29 April 2011

Congrats to the newlyweds

I particularly enjoyed the sermon from His Excellency Richard Chartres, Bishop of London on the happy occasion; it makes for especially good reading on such a day as this. It is a shame I didn't get up earlier to watch the service, but to HRH Prince William, Duke of Cambridge and Catherine, Duchess of Cambridge: congratulations, and all my best wishes for your future good health and happiness!

24 April 2011

Pointless video post - ‘Revolution Calling’ by Queensrÿche!

As those in my development policy and administration class can attest, I’ve never been a fan of North American heavy metal (with the exception of Devin Townsend), but still I can’t believe it took me as long as it did to discover Queensrÿche’s early stuff - thank you, Joel, for bringing them to my attention! Operation: Mindcrime is possibly one of the most sublime and masterly pieces of prog-power I have ever heard; it’s right up there with Angra’s latest Shakespearean-themed release. (Of course, I enjoy both the operatic and the political overtones, pinko commie moonbat that I am.) Anyhow, gentle readers, please allow your ears to embrace the awesomeness that is early Queensrÿche; I will return with more substantive mud and mayhem after finals are finished.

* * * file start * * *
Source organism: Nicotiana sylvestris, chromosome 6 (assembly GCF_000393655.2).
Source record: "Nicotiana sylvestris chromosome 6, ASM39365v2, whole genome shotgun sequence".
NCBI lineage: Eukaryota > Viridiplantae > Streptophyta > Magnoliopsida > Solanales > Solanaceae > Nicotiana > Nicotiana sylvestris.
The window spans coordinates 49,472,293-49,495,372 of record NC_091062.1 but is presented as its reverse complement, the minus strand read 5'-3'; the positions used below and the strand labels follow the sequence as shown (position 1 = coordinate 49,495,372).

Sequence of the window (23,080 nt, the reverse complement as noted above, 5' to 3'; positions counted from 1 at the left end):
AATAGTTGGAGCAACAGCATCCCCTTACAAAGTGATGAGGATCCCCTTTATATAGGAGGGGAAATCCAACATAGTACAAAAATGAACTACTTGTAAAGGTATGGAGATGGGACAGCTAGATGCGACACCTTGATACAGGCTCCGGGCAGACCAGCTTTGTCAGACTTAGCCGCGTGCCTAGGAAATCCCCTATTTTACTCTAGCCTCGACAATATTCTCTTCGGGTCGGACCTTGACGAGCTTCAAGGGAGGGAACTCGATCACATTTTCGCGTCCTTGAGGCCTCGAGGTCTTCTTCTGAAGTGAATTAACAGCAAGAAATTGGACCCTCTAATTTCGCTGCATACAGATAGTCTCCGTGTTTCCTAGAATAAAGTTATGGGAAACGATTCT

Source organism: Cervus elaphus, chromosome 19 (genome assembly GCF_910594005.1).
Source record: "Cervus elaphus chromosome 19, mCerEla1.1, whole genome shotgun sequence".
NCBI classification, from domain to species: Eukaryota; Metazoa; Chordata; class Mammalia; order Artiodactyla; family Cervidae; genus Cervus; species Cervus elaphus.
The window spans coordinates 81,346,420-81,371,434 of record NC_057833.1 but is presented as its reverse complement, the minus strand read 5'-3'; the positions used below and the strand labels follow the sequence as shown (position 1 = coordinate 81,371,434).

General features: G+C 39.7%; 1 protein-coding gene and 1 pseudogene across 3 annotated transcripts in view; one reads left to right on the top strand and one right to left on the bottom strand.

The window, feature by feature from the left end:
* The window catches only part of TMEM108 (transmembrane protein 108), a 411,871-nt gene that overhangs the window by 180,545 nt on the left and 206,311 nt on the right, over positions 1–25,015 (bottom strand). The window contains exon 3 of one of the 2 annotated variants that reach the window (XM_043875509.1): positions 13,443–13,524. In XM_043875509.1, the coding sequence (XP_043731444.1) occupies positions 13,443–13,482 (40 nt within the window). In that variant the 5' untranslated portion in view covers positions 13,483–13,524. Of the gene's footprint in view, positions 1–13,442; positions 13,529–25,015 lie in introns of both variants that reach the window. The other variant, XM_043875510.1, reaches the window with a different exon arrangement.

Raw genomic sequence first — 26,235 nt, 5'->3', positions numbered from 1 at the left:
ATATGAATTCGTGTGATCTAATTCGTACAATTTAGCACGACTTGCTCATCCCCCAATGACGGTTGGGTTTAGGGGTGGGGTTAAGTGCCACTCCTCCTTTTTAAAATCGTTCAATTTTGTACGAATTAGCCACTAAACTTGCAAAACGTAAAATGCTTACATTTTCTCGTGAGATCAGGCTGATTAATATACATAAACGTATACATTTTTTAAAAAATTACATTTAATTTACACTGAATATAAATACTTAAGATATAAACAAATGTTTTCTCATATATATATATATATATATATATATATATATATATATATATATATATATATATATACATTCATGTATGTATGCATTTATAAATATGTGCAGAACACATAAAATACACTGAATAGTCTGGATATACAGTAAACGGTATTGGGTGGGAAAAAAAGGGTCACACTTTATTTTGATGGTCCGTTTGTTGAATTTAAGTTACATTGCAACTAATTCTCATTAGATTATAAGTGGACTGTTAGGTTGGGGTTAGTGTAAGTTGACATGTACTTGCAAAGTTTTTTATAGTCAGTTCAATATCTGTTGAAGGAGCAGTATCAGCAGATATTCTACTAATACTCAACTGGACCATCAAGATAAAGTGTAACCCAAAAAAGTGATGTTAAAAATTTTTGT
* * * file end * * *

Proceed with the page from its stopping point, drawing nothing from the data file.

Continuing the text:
21 April 2011

Object lessons in how atheists should not comport themselves in online debates


Also, thank you, Robert Farley. Speaking for those of us who happen to believe that there may indeed be a teleological dimension to human existence (i. e. a god of some kind), I can assure Ms Marcotte that we are every bit as sincere about our debates on eschatology as sociologists and economists (who can equally be accused of 'making shit up') are about their debates on modernisation.

07 April 2011

I got the socialist blues

Left to right: Dr Michael Sandel, the Rt Hon Maurice Glasman, Dr Wang Hui

I have recently been reading the Guild Socialist blog featuring two debating points of view on the phenomenon of ‘blue Labour’ – a school of thought led by the Rt Hon Maurice Glasman, Baron Glasman that borrows heavily from the guild-socialist tradition (GDH Cole via John Ruskin and William Morris) and the heterodox economic school of Karl Polanyi. A supportive if cautiously sceptical article by Matt Smith makes the point that Blue Labour offers at least in concept an alternative to the neoliberal, globalising and statist policies of Tony Blair’s New Labour. A couple of more critical articles by Andrew Coates are highly critical both of Blue Labour’s political positioning and of its localism.